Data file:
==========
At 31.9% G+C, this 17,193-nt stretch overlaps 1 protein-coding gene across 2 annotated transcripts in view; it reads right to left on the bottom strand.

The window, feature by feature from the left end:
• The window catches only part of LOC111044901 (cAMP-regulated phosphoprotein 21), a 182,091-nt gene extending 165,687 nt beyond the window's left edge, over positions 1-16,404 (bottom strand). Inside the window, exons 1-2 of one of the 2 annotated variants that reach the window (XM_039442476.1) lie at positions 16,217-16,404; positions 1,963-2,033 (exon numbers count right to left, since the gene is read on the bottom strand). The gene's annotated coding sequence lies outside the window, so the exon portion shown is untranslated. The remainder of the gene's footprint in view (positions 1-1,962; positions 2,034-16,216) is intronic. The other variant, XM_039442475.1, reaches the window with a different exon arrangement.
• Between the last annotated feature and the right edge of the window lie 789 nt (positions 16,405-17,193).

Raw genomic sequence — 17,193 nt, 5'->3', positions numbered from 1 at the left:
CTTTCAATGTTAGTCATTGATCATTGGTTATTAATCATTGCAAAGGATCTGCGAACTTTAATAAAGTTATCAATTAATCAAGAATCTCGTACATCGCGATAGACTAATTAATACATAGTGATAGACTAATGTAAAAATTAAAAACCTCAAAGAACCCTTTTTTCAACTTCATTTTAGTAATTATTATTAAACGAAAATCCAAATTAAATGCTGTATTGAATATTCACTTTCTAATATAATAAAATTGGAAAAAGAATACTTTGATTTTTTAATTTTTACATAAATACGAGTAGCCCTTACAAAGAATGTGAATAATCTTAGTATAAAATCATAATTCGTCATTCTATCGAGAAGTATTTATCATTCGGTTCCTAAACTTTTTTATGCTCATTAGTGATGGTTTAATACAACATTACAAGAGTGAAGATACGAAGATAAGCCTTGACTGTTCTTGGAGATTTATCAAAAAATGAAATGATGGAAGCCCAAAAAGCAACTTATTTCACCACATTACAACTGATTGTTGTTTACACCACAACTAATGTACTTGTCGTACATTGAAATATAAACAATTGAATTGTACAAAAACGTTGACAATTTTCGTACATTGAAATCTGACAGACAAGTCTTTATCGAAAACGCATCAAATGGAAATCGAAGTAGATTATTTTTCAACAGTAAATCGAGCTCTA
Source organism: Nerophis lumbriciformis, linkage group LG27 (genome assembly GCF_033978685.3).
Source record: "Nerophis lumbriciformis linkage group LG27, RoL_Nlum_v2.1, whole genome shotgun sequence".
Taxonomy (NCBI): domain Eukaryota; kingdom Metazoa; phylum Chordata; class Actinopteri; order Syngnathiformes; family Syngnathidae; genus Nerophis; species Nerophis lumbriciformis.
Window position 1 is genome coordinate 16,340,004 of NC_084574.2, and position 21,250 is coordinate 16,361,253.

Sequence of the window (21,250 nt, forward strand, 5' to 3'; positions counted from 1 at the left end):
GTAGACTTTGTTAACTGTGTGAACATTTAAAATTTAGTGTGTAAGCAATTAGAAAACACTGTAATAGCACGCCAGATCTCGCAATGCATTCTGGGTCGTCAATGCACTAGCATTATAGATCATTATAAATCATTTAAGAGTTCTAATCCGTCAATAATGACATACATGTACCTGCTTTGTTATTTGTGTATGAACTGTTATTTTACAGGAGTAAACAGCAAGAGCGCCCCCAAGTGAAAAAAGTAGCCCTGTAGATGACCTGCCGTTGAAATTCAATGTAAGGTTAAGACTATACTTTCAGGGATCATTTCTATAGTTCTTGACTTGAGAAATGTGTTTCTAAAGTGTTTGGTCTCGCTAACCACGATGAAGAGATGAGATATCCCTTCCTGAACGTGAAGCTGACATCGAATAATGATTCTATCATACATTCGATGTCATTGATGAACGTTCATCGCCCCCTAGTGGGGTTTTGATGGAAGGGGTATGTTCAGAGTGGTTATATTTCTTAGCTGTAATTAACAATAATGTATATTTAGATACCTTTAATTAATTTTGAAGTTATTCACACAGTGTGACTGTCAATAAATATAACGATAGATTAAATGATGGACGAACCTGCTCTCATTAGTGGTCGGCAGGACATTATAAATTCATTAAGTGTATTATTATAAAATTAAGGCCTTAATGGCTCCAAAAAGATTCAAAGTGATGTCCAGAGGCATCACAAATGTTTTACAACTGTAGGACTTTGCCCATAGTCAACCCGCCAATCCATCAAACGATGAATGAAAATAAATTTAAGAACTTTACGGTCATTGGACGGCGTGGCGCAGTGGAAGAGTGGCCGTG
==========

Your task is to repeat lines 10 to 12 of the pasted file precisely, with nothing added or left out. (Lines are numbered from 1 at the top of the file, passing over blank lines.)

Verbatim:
Window position 1 is genome coordinate 16,340,004 of NC_084574.2, and position 21,250 is coordinate 16,361,253.

Sequence of the window (21,250 nt, forward strand, 5' to 3'; positions counted from 1 at the left end):
GTAGACTTTGTTAACTGTGTGAACATTTAAAATTTAGTGTGTAAGCAATTAGAAAACACTGTAATAGCACGCCAGATCTCGCAATGCATTCTGGGTCGTCAATGCACTAGCATTATAGATCATTATAAATCATTTAAGAGTTCTAATCCGTCAATAATGACATACATGTACCTGCTTTGTTATTTGTGTATGAACTGTTATTTTACAGGAGTAAACAGCAAGAGCGCCCCCAAGTGAAAAAAGTAGCCCTGTAGATGACCTGCCGTTGAAATTCAATGTAAGGTTAAGACTATACTTTCAGGGATCATTTCTATAGTTCTTGACTTGAGAAATGTGTTTCTAAAGTGTTTGGTCTCGCTAACCACGATGAAGAGATGAGATATCCCTTCCTGAACGTGAAGCTGACATCGAATAATGATTCTATCATACATTCGATGTCATTGATGAACGTTCATCGCCCCCTAGTGGGGTTTTGATGGAAGGGGTATGTTCAGAGTGGTTATATTTCTTAGCTGTAATTAACAATAATGTATATTTAGATACCTTTAATTAATTTTGAAGTTATTCACACAGTGTGACTGTCAATAAATATAACGATAGATTAAATGATGGACGAACCTGCTCTCATTAGTGGTCGGCAGGACATTATAAATTCATTAAGTGTATTATTATAAAATTAAGGCCTTAATGGCTCCAAAAAGATTCAAAGTGATGTCCAGAGGCATCACAAATGTTTTACAACTGTAGGACTTTGCCCATAGTCAACCCGCCAATCCATCAAACGATGAATGAAAATAAATTTAAGAACTTTACGGTCATTGGACGGCGTGGCGCAGTGGAAGAGTGGCCGTG